Our interest in editing this special issue stemmed from our experiences researching homelessness alleviation projects in Chicago including the Chicago Housing for Health Partnership (CHHP) and Chicago’s city-wide Plan to End Homelessness. CHHP provided homeless individuals with a quick path to permanent, supportive housing upon release from a hospital for chronic physical illness. With an experimental design, it followed those provided with the housing and compared their outcomes to those provided with “usual care”—a referral to a shelter.
Taylor & Francis
Using bivariate and multivariate models, the authors find that individual characteristics are associated with community costs accrued by a sample of individuals who were homeless for one year and then housed for one year (N = 41). Higher pre-Housing First total costs are associated with male gender and those with physical health conditions or physical and mental health conditions combined; post-Housing First, age and disability status dissipate as predictors of total costs.
Why are some parolees more successful in reentering society compared to others? Using a social capital theoretical perspective, we explore the central role housing plays in reentry. Seventy-three semistructured personal interviews were conducted with parolees reentering the community. The authors compared and contrasted the experiences of individuals who were released to secure housing with those who were homeless. Having access to housing facilitates successful reentry by enabling the acquisition, accumulation, and deployment of social capital among ex-offenders.
This mixed-methods study used structured, in-depth interviews to collect data that was analyzed quantitatively as well as qualitatively to explore the long-term housing patterns experienced by low-income families and the ways in which vouchers affect these patterns. Using a life-course theoretical framework and an event history approach, information on past housing, employment, and life circumstances was collected from 30 participants, 17 who had a voucher and 13 on the waiting list to receive one.
Despite their documented successes, permanent supportive housing programs have not received adequate funding at federal or state levels. Building public will to fund permanent supportive housing, therefore, becomes the order of the day. Drawing on the work of the Rhode Island Coalition for the Homeless (RICH), the authors describe how RICH, housing advocates, activists representing the homeless and formerly homeless, and other allies forged an inclusive, multiconstituency network.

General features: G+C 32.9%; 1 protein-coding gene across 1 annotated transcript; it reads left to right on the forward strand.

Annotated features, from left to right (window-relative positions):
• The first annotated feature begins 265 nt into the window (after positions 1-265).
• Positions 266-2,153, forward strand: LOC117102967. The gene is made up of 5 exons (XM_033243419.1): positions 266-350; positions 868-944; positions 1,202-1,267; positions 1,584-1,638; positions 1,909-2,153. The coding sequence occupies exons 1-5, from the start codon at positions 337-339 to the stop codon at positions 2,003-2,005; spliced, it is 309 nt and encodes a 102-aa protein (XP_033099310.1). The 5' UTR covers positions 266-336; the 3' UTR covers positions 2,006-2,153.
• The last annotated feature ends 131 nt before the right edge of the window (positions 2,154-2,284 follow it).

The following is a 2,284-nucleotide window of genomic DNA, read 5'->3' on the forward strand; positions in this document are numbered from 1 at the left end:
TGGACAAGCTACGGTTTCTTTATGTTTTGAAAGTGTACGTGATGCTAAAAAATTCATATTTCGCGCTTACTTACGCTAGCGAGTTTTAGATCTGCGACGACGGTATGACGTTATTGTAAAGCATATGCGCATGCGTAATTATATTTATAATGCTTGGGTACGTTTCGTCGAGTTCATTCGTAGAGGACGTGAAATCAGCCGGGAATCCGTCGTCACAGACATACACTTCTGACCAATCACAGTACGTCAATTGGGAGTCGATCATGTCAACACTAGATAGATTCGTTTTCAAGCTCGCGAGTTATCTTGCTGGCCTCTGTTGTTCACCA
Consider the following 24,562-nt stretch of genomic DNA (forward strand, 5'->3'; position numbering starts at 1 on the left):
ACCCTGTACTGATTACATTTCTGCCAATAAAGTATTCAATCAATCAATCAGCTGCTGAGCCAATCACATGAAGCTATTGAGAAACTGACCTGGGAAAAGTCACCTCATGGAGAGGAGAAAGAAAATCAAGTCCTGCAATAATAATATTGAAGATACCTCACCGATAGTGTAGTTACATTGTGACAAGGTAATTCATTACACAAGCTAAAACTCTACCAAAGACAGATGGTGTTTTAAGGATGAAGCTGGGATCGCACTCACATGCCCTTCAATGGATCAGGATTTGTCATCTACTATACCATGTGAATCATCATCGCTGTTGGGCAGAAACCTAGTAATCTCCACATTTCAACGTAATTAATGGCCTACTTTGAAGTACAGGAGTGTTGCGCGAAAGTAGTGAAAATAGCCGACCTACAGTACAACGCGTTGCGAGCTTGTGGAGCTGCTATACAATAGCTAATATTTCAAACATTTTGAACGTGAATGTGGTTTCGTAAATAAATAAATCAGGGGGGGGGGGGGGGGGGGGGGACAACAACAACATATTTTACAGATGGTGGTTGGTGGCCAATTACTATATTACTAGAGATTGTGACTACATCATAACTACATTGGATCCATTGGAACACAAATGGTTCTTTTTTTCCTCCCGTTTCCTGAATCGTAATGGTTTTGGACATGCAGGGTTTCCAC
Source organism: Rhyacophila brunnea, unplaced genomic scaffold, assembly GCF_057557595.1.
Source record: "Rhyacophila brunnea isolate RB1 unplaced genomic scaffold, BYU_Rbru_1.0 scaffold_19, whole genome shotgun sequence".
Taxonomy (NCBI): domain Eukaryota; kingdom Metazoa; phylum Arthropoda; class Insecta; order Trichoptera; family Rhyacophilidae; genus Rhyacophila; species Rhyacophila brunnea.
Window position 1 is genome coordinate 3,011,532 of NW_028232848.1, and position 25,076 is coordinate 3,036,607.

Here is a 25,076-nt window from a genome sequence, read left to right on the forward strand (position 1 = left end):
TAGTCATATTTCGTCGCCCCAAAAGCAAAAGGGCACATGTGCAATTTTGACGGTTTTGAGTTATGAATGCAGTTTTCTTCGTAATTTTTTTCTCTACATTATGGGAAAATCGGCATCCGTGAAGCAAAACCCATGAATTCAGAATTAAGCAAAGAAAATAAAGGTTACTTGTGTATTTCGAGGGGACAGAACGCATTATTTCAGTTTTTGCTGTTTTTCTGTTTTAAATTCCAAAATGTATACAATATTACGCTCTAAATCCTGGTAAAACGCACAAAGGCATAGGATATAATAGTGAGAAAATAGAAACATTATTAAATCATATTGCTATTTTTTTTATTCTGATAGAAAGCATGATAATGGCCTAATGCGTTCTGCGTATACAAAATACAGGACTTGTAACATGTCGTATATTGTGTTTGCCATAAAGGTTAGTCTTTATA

Fathers are likely to pay their child support on time when presumptive child support guidelines are used flexibly in response to their specific concerns. Data from 297 court cases assigned to a child support enforcement services agency in New Hampshire were used to determine whether or not the manner in which these guidelines were applied (rigid or flexible) at the time of court action had an effect on fathers' subsequent compliance with their court-ordered child support obligations. An OLS regression found the flexible use of these guidelines to increase compliance.
Welfare reform has swept across the nation. However, before Washington was able to develop a unified front, the state of Michigan was well on the way to reforming its own welfare system. As one of the forerunners in the welfare reform movement, Michigan is clearly a state worth watching. The author highlights major welfare reform efforts in Michigan throughout the 1990s and examines these efforts in light of concerns raised by child welfare advocates across the nation. (author abstract)
This paper analyzes in-depth interviews with 45 frontline welfare workers and clients in one county to explore the perceptions that develop at the front-lines of the welfare system and to consider how these perceptions may influence new welfare reform strategies. This exploratory study finds that welfare workers utilize three distinct typologies to understand their clients. In contrast, clients believe that the welfare system is not designed to help them succeed, that many workers are personally invested in enforcing system rules, and that administrative policy is inconsistently applied.
With the tremendous rise in the United States' incarceration rates over the last four decades, historically high numbers of young African Americans are spending their “emerging adulthood” (as theorized by Arnett) in close contact with the penitentiary. In contrast to the exploration of future possibilities facilitated by academic, military, and professional institutions geared toward people in this life stage, imprisonment typically restricts one's social, occupational, and civic opportunities during and after confinement.
A comparative analysis of different poverty measures, particularly across studies that use different conceptualizations and measurements of poverty, is very valuable. In highlighting this fact, this article compares three poverty measurements: monetary poverty, social exclusion, and capability poverty measurements. The results indicate that all three poverty measurements classify varied proportions of the U.S. population as poor. These variations occur as a function of the conceptualization and measurement of poverty.